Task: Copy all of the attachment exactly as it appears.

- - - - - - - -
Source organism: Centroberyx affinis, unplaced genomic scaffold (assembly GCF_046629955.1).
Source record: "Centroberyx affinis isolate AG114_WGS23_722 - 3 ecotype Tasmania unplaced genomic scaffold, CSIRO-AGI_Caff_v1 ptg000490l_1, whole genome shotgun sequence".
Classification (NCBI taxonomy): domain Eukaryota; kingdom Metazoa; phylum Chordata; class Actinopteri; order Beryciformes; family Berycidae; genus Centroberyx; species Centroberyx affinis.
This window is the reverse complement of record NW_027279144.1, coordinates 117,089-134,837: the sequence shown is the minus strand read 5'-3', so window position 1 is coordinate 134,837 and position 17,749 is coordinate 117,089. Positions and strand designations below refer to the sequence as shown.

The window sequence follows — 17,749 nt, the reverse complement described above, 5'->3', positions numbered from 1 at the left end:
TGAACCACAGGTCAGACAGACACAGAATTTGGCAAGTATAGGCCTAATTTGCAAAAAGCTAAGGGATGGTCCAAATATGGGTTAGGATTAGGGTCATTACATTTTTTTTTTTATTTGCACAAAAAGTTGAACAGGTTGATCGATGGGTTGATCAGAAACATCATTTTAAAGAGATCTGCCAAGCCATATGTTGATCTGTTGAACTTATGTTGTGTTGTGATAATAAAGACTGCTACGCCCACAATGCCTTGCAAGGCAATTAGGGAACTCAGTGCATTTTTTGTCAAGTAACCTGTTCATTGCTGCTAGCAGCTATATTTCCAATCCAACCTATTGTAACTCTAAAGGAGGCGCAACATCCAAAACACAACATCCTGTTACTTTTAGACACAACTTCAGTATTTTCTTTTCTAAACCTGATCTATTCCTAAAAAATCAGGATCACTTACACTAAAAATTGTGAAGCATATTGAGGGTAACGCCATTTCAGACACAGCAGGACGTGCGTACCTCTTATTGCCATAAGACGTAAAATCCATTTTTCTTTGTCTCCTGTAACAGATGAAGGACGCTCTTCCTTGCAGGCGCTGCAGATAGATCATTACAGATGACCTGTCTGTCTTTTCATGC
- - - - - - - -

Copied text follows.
Source organism: Centroberyx affinis, unplaced genomic scaffold (assembly GCF_046629955.1).
Source record: "Centroberyx affinis isolate AG114_WGS23_722 - 3 ecotype Tasmania unplaced genomic scaffold, CSIRO-AGI_Caff_v1 ptg000490l_1, whole genome shotgun sequence".
Classification (NCBI taxonomy): domain Eukaryota; kingdom Metazoa; phylum Chordata; class Actinopteri; order Beryciformes; family Berycidae; genus Centroberyx; species Centroberyx affinis.
This window is the reverse complement of record NW_027279144.1, coordinates 117,089-134,837: the sequence shown is the minus strand read 5'-3', so window position 1 is coordinate 134,837 and position 17,749 is coordinate 117,089. Positions and strand designations below refer to the sequence as shown.

The window sequence follows — 17,749 nt, the reverse complement described above, 5'->3', positions numbered from 1 at the left end:
TGAACCACAGGTCAGACAGACACAGAATTTGGCAAGTATAGGCCTAATTTGCAAAAAGCTAAGGGATGGTCCAAATATGGGTTAGGATTAGGGTCATTACATTTTTTTTTTTATTTGCACAAAAAGTTGAACAGGTTGATCGATGGGTTGATCAGAAACATCATTTTAAAGAGATCTGCCAAGCCATATGTTGATCTGTTGAACTTATGTTGTGTTGTGATAATAAAGACTGCTACGCCCACAATGCCTTGCAAGGCAATTAGGGAACTCAGTGCATTTTTTGTCAAGTAACCTGTTCATTGCTGCTAGCAGCTATATTTCCAATCCAACCTATTGTAACTCTAAAGGAGGCGCAACATCCAAAACACAACATCCTGTTACTTTTAGACACAACTTCAGTATTTTCTTTTCTAAACCTGATCTATTCCTAAAAAATCAGGATCACTTACACTAAAAATTGTGAAGCATATTGAGGGTAACGCCATTTCAGACACAGCAGGACGTGCGTACCTCTTATTGCCATAAGACGTAAAATCCATTTTTCTTTGTCTCCTGTAACAGATGAAGGACGCTCTTCCTTGCAGGCGCTGCAGATAGATCATTACAGATGACCTGTCTGTCTTTTCATGC